(Farmland, Indiana – October 30, 2012)
Deb Kiser thinks adding gates to the protective systems currently in use at the Plum Street crossing of CSX railroad tracks might help prevent tragedies like the one that took the lives of both her grandson, Kris Kiser, and his girlfriend, Amber Morrow, early last Sunday morning.
Both 17-year-old seniors at Monroe Central High School, Kris was a standout football player while Amber was a popular cheerleader. The crossing where both died and a third student, Josh Ponder, was critically injured, when their car collided with a CSX freight train, is equipped with flashing lights and bells and has no gates.
But regardless of how she feels in not wanting someone else to go through the pain and heartache her family has experienced, Indiana railroad crossing safety authorities don’t necessarily agree with her.
“Two out of every three crashes occur at crossings that have arms or gates,” claims Indiana Dept. of Transportation railroad crossing safety official Will Wingfield.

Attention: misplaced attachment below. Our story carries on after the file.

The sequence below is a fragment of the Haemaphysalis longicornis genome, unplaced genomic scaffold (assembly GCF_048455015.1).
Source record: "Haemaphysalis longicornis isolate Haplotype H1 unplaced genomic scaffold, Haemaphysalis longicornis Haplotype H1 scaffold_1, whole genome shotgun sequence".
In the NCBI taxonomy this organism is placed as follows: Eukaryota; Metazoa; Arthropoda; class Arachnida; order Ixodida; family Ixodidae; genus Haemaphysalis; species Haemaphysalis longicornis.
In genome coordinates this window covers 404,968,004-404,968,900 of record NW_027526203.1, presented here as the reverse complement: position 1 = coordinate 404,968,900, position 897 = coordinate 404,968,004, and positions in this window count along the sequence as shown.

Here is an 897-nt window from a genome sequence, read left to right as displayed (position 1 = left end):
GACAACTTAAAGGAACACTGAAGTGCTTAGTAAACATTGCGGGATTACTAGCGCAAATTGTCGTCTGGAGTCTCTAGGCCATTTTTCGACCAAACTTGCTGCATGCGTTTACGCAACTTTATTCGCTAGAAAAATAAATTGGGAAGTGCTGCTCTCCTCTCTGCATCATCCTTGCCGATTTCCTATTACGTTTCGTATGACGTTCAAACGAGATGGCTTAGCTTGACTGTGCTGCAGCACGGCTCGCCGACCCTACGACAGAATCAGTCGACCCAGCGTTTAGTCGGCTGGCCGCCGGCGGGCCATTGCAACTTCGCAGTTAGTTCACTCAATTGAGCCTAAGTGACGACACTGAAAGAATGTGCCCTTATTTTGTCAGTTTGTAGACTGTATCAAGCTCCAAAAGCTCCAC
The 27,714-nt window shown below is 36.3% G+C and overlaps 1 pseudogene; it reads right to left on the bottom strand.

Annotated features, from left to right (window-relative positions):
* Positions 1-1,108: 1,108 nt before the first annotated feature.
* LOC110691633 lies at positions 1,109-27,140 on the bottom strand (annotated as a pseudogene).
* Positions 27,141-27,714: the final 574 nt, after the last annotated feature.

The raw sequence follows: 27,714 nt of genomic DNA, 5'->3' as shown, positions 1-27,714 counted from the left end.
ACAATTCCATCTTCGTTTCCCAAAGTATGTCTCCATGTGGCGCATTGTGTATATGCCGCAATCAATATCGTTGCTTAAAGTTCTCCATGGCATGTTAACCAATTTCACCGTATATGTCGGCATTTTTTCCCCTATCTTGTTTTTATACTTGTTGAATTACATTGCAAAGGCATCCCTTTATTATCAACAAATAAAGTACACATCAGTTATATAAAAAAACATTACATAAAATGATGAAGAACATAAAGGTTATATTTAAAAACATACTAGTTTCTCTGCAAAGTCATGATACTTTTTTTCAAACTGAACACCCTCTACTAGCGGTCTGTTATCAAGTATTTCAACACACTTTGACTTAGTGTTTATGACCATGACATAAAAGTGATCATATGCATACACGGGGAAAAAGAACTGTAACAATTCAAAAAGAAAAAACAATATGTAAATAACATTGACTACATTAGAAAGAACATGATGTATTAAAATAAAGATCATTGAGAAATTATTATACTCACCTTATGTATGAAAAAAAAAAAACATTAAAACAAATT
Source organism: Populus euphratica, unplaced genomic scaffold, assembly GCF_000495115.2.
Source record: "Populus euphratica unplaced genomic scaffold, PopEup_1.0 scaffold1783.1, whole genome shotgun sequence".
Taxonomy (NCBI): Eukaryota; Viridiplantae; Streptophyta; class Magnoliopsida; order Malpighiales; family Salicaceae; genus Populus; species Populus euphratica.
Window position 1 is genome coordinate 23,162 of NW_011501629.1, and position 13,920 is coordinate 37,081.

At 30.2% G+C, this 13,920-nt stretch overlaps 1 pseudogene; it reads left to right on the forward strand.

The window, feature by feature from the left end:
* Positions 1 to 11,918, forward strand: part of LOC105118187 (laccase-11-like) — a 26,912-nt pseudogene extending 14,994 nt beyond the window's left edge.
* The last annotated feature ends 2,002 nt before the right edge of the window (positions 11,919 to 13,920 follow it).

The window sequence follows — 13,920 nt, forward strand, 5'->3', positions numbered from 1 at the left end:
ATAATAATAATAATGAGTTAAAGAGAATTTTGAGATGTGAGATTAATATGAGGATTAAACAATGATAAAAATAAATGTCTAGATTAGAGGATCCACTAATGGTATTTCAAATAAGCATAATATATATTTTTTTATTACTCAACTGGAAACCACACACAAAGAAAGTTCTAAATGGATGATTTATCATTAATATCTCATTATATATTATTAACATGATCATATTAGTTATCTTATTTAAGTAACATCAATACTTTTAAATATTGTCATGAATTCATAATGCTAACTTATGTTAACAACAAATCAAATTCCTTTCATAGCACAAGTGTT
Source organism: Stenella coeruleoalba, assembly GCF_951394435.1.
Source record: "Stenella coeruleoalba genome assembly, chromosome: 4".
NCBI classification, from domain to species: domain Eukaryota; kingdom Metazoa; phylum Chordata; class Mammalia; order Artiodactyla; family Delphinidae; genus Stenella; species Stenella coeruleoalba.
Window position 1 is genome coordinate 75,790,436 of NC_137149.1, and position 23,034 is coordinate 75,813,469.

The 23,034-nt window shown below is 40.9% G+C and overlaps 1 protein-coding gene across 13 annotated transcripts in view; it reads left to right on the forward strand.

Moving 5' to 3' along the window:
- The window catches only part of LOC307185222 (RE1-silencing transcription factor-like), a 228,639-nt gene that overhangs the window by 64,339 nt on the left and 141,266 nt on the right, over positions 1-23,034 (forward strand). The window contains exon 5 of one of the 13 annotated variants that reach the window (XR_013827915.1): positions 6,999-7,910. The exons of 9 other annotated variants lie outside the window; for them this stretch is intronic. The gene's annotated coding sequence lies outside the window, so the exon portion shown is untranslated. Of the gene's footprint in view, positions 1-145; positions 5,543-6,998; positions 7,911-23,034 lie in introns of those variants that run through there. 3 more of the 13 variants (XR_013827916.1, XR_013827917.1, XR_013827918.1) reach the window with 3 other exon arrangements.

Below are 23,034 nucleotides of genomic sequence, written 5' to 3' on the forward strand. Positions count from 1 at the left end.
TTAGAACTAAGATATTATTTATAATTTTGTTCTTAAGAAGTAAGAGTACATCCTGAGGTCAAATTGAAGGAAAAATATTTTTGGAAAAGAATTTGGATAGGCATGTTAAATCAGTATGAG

Last year, the state of Indiana ranked second in railroad crossing accidents and sixth in fatalities among the 50 states according to Federal Railroad Administration statistics. Meanwhile, Indiana has 5,700 public railroad crossings of which 36% have full flashing lights, bells and gates protective systems, 21% have flashing lights and bells (as did the Plum Street/CSX crossing), and 43% have only passive signs.
State and federal funds available for crossing safety improvement are only sufficient enough to provide for “20 rail crossings with greatest need to be updated around the state each year,” adds Wingfield.
And even with that, INDOT is only responsible for public railroad crossings that intersect with state highways. Crossings like the CSX/Plum Street intersection in Farmland are the responsibility of the municipality that has authority for maintenance of the road in question, the INDOT official concluded.